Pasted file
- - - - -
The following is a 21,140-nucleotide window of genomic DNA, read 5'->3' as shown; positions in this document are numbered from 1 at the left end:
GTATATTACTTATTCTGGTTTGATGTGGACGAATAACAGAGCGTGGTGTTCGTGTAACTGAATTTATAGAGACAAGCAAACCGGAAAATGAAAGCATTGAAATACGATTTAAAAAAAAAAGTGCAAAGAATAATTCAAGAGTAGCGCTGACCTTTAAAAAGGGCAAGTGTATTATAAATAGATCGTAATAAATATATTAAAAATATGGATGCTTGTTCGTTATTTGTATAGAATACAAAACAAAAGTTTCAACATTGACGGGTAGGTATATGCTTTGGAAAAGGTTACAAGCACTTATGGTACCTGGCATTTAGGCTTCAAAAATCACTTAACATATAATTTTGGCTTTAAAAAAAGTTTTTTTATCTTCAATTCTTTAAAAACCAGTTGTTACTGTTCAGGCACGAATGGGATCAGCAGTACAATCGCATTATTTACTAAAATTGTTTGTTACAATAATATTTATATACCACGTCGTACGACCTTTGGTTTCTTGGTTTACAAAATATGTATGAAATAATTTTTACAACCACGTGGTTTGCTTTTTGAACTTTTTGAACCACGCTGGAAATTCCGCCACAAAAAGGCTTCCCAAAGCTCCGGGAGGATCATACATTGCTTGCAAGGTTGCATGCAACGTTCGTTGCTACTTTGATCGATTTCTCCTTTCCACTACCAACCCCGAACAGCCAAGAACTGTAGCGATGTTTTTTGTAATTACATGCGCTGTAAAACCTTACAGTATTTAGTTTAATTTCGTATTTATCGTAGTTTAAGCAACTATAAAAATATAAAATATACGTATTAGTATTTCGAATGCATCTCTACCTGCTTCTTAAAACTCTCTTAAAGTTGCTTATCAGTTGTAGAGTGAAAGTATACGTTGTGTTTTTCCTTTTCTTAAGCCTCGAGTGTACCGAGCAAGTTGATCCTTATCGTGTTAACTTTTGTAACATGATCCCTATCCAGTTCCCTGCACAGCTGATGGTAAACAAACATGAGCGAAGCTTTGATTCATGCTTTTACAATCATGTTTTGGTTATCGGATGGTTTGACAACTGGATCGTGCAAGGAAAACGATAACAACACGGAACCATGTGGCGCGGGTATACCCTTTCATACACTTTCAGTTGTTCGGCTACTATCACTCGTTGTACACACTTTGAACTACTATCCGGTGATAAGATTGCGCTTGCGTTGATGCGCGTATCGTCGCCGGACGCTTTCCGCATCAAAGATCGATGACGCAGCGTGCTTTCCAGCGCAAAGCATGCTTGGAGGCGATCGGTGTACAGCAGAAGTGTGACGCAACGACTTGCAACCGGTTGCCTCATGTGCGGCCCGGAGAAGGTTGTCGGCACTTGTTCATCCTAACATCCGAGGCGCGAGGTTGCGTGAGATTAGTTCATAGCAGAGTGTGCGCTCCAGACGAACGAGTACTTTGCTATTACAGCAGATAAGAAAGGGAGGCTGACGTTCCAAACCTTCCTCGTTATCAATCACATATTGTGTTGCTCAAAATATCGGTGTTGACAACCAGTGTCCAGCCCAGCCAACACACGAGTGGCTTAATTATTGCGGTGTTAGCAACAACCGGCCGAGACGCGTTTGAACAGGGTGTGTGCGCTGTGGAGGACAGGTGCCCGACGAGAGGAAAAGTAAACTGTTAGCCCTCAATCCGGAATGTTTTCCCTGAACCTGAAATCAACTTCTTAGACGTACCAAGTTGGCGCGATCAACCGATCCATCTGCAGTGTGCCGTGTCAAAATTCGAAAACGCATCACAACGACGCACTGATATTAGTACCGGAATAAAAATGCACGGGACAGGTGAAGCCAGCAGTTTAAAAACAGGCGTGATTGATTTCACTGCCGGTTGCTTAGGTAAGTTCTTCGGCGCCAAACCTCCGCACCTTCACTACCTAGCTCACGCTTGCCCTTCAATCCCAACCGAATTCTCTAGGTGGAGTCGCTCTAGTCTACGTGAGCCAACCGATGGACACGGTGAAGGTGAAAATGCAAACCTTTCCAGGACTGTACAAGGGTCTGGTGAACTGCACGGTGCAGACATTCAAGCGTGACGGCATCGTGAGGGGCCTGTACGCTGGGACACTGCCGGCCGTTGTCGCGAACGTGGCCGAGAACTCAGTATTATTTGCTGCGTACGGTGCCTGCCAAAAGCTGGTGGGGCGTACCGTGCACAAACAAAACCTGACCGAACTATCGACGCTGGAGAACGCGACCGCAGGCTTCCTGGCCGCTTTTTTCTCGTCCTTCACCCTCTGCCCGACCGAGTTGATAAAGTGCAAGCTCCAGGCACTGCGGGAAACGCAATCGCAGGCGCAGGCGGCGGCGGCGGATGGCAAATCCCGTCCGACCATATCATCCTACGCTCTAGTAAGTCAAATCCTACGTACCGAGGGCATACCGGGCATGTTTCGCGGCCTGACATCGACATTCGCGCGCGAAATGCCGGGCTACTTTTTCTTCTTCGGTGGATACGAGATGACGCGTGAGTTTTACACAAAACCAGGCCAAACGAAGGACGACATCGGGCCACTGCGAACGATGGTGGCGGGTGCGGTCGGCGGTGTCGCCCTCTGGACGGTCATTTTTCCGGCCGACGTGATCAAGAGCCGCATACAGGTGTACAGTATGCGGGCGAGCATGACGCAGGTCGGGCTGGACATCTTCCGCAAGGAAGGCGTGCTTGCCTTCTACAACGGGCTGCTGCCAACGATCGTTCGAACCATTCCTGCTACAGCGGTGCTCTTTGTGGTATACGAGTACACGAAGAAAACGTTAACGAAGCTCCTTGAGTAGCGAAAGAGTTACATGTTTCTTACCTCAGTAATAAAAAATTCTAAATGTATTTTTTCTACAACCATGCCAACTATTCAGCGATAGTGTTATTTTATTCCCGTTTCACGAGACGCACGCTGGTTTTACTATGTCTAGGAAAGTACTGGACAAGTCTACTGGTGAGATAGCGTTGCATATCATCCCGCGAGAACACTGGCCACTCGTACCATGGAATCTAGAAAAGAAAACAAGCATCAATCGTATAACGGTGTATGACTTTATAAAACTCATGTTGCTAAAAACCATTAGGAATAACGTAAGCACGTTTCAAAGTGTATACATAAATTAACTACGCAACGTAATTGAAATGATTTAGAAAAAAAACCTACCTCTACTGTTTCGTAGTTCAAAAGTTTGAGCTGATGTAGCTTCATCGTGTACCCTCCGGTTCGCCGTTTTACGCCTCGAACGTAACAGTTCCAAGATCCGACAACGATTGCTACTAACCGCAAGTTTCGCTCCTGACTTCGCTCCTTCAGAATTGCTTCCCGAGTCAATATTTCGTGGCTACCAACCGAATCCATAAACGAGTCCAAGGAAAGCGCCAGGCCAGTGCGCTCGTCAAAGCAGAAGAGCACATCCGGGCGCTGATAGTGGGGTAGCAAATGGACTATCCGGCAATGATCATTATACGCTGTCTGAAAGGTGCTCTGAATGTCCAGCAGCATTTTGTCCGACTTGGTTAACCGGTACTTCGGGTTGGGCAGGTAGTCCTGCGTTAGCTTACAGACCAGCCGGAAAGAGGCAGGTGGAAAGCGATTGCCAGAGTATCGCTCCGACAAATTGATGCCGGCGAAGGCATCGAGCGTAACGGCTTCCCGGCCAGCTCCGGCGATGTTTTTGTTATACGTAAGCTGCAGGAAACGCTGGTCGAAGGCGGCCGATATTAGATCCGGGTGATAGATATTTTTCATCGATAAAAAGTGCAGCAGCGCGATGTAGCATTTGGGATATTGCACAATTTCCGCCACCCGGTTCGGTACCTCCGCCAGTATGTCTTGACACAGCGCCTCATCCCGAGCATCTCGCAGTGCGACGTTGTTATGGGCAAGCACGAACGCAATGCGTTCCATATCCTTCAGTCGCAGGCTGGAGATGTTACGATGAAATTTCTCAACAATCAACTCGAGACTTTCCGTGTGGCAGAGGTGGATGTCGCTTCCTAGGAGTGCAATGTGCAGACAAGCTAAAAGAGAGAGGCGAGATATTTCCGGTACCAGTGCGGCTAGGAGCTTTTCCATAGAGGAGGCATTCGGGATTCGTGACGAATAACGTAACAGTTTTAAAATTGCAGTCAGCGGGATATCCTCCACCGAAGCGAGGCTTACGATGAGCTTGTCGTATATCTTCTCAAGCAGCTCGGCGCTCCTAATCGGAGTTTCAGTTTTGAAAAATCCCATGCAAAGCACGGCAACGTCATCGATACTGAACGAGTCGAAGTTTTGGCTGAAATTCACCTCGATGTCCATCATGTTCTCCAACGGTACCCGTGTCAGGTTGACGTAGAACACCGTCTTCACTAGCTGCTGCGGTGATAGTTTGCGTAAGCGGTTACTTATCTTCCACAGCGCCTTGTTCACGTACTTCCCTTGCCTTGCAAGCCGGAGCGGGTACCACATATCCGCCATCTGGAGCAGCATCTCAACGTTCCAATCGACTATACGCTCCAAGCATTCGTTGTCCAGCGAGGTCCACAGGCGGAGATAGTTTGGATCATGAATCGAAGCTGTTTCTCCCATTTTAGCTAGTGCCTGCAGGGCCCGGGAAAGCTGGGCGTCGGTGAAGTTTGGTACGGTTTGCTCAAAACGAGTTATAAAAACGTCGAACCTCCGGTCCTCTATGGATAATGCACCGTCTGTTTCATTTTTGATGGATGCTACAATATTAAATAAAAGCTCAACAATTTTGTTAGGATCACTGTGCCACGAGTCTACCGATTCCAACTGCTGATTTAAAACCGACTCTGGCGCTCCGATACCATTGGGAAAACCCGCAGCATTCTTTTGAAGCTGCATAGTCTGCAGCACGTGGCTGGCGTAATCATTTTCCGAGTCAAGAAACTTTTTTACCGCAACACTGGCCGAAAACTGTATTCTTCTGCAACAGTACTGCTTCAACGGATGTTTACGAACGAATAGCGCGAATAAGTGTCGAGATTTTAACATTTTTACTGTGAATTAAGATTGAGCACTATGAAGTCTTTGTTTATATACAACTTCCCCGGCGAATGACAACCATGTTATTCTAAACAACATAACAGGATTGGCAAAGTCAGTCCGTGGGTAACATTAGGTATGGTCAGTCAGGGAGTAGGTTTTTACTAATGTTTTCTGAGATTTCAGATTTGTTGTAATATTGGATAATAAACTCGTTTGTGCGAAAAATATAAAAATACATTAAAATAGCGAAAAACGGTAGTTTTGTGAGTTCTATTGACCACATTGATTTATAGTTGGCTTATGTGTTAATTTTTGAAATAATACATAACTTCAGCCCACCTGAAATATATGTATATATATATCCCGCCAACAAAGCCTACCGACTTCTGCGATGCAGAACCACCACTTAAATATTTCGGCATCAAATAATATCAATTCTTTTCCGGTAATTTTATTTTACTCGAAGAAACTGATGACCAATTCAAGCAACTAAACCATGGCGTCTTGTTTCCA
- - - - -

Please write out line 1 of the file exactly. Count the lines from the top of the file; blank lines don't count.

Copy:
The following is a 21,140-nucleotide window of genomic DNA, read 5'->3' as shown; positions in this document are numbered from 1 at the left end: